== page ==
After a couple fo months of slow internet access, I decided it's probably not all in my head and that I should look into it. AT&T customer service sent me to /speedtest, which came out within range: 0.41Mb/s. Found out with that occasion that even if my $30 pay for "up to" 1.5Mb/s, anything more than 0.384Mb/s is within the contract. Did you folks know that a 4:1 top/bottom speed ratio is within range? I didn't. Can't find that on the website either -- although I'm sure it's there if you know where to look.
Can't find any guaranteed average either. I understand they may have to drop the speed occasionally, but if it's consistently 0.4Mb/s, I feel cheated if told I'm getting 1.5Mb/s, even with the "up to" tacked nearby.
By the way, IT IS consistently 0.41Mb/s, ran the test at several times.
One more thing.
I found it curious that their speed test is so close to the minimum. Even if you TRY to save your bandwidth by doling out the minimum, can they really cut it that close? That flies in the face of needing a 4:1 range to begin with.
So I went to another website that tests internet speed, and I got 0.19Mb/s instead of AT&T's reported 0.41Mb/s, and below the minimum guaranteed of 0.384Mb/s.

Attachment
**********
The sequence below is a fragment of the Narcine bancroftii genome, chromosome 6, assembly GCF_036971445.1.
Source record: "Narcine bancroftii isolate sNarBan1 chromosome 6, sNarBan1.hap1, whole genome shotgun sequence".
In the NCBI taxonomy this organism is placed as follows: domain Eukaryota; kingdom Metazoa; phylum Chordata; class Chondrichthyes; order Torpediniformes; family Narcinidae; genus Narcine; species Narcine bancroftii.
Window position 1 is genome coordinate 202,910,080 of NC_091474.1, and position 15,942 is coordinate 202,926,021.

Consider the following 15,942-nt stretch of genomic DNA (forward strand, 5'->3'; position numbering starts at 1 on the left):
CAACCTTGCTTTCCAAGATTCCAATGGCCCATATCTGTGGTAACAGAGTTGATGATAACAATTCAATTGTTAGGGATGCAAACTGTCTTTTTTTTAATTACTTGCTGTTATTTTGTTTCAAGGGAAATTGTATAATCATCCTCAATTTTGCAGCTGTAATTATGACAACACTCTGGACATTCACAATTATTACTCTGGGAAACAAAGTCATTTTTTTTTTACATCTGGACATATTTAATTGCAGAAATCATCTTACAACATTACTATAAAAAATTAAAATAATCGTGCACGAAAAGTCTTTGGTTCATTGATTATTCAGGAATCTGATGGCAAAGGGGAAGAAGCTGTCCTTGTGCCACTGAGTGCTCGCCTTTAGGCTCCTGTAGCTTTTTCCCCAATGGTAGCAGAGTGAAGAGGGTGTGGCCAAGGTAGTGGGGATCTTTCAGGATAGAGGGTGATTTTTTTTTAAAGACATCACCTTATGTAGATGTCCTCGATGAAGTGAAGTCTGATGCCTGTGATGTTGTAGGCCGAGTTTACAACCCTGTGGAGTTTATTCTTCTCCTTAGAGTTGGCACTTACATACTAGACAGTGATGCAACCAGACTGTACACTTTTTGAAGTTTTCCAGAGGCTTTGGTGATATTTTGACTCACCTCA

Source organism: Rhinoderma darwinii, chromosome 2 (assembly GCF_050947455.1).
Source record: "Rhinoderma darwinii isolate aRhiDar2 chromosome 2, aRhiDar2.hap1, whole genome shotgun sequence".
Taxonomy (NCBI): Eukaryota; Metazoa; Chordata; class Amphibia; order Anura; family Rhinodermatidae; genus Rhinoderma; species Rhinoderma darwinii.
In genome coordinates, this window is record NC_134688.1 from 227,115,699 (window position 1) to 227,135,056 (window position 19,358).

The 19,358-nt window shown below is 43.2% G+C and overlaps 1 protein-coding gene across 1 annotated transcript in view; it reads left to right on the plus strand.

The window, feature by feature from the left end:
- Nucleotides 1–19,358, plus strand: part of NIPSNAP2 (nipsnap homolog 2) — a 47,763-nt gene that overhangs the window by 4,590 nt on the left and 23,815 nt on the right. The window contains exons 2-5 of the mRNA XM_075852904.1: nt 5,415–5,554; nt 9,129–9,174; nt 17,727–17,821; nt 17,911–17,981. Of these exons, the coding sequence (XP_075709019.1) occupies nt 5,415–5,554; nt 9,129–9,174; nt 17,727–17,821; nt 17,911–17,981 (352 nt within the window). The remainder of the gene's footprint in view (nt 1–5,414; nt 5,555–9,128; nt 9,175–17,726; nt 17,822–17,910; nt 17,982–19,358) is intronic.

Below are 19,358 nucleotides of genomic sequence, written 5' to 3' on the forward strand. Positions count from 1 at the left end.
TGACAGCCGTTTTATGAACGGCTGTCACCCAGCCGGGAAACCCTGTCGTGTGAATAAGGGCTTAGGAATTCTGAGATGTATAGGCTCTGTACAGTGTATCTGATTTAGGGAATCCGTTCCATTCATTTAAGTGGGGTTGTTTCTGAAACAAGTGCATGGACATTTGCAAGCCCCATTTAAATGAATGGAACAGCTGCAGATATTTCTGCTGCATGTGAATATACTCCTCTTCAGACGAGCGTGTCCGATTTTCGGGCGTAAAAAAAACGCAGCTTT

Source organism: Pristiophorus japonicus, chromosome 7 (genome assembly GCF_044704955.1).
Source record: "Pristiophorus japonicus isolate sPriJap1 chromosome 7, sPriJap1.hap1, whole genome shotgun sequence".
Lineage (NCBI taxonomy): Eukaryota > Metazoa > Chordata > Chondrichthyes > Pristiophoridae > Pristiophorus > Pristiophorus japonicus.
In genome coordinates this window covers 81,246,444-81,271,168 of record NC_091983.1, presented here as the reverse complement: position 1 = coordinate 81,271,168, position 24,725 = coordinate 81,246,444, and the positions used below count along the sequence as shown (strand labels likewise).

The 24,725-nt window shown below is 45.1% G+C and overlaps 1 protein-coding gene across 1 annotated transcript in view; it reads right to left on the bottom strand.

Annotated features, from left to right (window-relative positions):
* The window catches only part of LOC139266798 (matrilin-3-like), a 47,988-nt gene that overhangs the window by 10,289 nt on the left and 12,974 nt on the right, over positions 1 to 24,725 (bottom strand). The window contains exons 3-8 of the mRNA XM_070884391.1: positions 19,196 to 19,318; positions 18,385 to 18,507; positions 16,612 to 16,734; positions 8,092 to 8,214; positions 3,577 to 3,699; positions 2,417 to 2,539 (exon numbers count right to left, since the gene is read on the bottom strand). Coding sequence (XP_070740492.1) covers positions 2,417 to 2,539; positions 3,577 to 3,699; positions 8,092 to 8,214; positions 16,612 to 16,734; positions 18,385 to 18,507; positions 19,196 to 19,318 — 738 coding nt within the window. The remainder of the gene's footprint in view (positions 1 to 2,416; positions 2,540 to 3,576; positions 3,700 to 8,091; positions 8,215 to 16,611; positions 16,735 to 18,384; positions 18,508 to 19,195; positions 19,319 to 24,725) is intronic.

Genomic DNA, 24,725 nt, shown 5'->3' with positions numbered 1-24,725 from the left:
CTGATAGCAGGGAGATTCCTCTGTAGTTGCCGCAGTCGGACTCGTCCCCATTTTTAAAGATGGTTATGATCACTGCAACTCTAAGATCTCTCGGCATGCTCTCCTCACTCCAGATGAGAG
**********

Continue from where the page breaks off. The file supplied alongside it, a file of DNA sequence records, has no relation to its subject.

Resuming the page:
I decided I need a 3rd test to break the impasse. No benchmarks this time: decided to measure myself. All you need is to pick a file of known size to download, and time it. The calculation is:
<file size in kilobytes> / <time in seconds> = <download speed in kilobytes/second>
No need to actually break out the chronometer: when it's done Windows tells you what was the download speed in kB/s for that file.
Multiply by 8 and divide by 1000 to convert the result in kilobytes per second, to the AT&T referenced unit of megabits per second.
I wouldn't settle for that (anything over .384 is ok) answer. When my download speed became intolerably slow it was determined that my (5 yr old - AT&T supplied) modem needed to be replaced. My speeds are now ~1.2 down and ~.2 up. Not great, but that is all I'm paying for.